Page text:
Bringing Big-Data Analytics to Law

Legal academics are in the business of coming up with new ideas and research results, but it’s not often that a research project in law produces a new technology. That rare brand of lightning has struck the Law School’s Public Health Law Research Program, producing Temple Law’s first technology transfer spin-off and, we hope, changing the face of legal research.

LawAtlas is the world’s first and only software system designed specifically for scientifically coding and publishing legal data. If it has never occurred to you that the world needed a software system for scientifically coding and publishing legal data, you’re in good company. We didn’t either. Like many innovations, this one emerged by accident, while meeting a need the scope of which the innovators themselves didn’t entirely comprehend.

The Public Health Law Research Program was established at Temple Law by the Robert Wood Johnson Foundation in 2009. Its five year mission was to fund and support scientific research documenting the impact of law on public health. Supporting strong scientific research meant, in part, defining and spreading reliable research methods suited to legal questions. When law is being evaluated, the very first methods question is how to capture the attributes of law—the dependent variable—in a way that will be accepted as reliable and scientifically sound by the scientific community. That means using transparent and consistent methods to transform the text of laws into numbers.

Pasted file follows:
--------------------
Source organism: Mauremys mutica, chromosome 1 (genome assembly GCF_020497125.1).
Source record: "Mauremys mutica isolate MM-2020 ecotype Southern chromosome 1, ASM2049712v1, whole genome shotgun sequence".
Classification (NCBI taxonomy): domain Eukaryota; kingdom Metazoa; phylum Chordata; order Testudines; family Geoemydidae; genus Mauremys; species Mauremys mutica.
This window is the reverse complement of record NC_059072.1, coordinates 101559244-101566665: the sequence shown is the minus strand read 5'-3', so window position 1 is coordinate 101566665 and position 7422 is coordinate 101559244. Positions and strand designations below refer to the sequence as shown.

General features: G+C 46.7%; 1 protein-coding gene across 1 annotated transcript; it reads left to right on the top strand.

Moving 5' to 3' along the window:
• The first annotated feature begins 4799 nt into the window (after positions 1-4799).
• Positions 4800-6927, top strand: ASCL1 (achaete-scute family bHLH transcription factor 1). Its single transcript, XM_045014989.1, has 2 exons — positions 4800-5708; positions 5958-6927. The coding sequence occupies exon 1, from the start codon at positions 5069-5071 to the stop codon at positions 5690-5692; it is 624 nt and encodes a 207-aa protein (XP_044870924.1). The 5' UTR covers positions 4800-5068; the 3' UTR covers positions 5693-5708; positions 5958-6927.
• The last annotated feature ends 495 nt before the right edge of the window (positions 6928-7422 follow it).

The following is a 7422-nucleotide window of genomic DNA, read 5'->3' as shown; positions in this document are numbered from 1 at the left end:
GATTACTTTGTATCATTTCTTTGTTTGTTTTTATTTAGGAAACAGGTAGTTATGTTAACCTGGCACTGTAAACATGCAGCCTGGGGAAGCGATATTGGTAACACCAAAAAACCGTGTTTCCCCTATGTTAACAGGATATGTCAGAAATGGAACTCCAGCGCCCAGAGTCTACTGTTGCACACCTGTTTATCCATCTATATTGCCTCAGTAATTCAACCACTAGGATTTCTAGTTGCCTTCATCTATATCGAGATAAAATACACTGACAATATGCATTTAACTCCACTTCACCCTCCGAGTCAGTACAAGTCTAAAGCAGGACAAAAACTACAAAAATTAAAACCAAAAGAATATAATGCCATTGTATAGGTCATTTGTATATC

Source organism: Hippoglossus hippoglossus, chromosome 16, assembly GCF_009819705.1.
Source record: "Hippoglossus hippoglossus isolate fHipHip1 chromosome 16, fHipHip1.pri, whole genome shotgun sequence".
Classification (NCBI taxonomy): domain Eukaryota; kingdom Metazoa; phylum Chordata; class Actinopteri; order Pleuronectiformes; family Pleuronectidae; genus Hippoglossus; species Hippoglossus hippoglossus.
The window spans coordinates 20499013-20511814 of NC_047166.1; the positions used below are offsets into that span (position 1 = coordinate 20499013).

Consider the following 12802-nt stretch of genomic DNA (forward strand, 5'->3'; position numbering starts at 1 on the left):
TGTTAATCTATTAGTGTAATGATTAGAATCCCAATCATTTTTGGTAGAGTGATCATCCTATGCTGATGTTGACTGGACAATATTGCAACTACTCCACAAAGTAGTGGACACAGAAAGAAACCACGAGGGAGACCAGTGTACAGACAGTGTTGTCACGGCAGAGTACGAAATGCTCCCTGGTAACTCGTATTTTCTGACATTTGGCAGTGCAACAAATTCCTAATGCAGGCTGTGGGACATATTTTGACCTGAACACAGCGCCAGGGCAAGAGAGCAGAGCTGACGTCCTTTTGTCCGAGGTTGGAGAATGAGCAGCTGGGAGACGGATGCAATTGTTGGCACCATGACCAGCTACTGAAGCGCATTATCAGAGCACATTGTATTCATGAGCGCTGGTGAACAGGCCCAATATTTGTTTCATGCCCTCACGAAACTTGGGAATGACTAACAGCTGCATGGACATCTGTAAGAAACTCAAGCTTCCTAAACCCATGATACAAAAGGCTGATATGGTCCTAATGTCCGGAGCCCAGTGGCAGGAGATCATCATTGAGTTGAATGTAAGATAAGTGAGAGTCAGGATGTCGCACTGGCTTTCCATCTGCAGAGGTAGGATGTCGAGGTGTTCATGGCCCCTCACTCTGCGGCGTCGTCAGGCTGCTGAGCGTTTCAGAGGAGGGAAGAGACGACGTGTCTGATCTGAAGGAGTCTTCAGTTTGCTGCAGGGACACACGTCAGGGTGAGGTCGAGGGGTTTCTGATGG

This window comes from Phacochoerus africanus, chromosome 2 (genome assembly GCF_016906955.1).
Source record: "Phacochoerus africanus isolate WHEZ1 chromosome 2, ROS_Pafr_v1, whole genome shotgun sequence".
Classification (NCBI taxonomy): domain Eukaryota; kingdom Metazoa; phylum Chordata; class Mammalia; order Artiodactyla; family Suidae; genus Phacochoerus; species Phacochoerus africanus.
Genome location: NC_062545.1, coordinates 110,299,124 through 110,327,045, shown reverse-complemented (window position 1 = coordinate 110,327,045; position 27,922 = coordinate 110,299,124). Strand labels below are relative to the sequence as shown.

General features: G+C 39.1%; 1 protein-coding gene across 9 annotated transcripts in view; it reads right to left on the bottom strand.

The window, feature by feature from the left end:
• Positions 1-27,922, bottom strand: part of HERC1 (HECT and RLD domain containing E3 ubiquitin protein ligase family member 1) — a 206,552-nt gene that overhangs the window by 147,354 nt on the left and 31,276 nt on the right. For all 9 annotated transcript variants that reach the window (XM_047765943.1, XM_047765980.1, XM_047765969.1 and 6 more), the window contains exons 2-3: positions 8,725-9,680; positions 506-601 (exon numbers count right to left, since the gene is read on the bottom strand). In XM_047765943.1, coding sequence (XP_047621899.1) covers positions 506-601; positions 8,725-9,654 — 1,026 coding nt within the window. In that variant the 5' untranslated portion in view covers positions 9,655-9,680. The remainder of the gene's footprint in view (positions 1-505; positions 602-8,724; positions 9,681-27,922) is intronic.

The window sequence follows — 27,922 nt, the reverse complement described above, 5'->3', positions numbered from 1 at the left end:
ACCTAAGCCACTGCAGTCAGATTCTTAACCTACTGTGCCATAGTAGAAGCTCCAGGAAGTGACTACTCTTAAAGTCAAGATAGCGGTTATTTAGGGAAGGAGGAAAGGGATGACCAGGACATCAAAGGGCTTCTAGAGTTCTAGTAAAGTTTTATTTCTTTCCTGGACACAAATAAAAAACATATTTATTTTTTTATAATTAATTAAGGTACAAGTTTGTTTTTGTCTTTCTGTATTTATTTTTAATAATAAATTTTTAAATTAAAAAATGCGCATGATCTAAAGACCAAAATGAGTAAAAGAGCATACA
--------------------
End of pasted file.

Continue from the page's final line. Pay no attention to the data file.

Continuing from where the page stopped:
We defined these methods of collecting and coding legal data, but when we set out to demonstrate them we could not find any software that was right for the task. We wanted something that would store the text of the laws we were coding, and let us create coding forms to make the coding faster and more accurate. So we built it ourselves. Our aim was to promote wider availability of scientific legal datasets for use by researchers, but one day we realized that we had a trove of digitized legal information that we could easily share with the public. So we created an interactive public portal where we could publish our data.

Now, two years on, the whole thing is much clearer. By developing reliable routines for research, and building custom software for coding and publishing, we have cut the cost of doing surveys of laws across states—and counties, and the world for that matter. In health research, we call this “policy surveillance,” and we use it to create data for evaluation, to track the progress of important legal initiatives, to spread innovative policy ideas, and to engage the public in health law. Beyond health, we have stumbled upon the key to getting law into the world of big data.

Ever notice that big data websites and mashups rarely if ever include law? That’s because the huge heaps of law out on the web constitute information, but are not usable data for most purposes.

By coding (and geocoding), we create data that are mashable and mergeable with most other kinds of data on most other kinds of platforms.

The LawAtlas technology has been transferred to a new “hi-tech start up,”Legal Science Partners. Like other (usually younger) tech entrepreneurs, my partners and I are now thinking about marketing and venture capital and making the product better. We see ourselves as social innovators, and our aim is to engage and inform the public about the important role of law in public health. This spring, we join other start-ups in a social innovation incubator program sponsored by the City and the Bloomberg Foundation. Who knows what we will stumble into next, but it sure isn’t the usual law prof gig.

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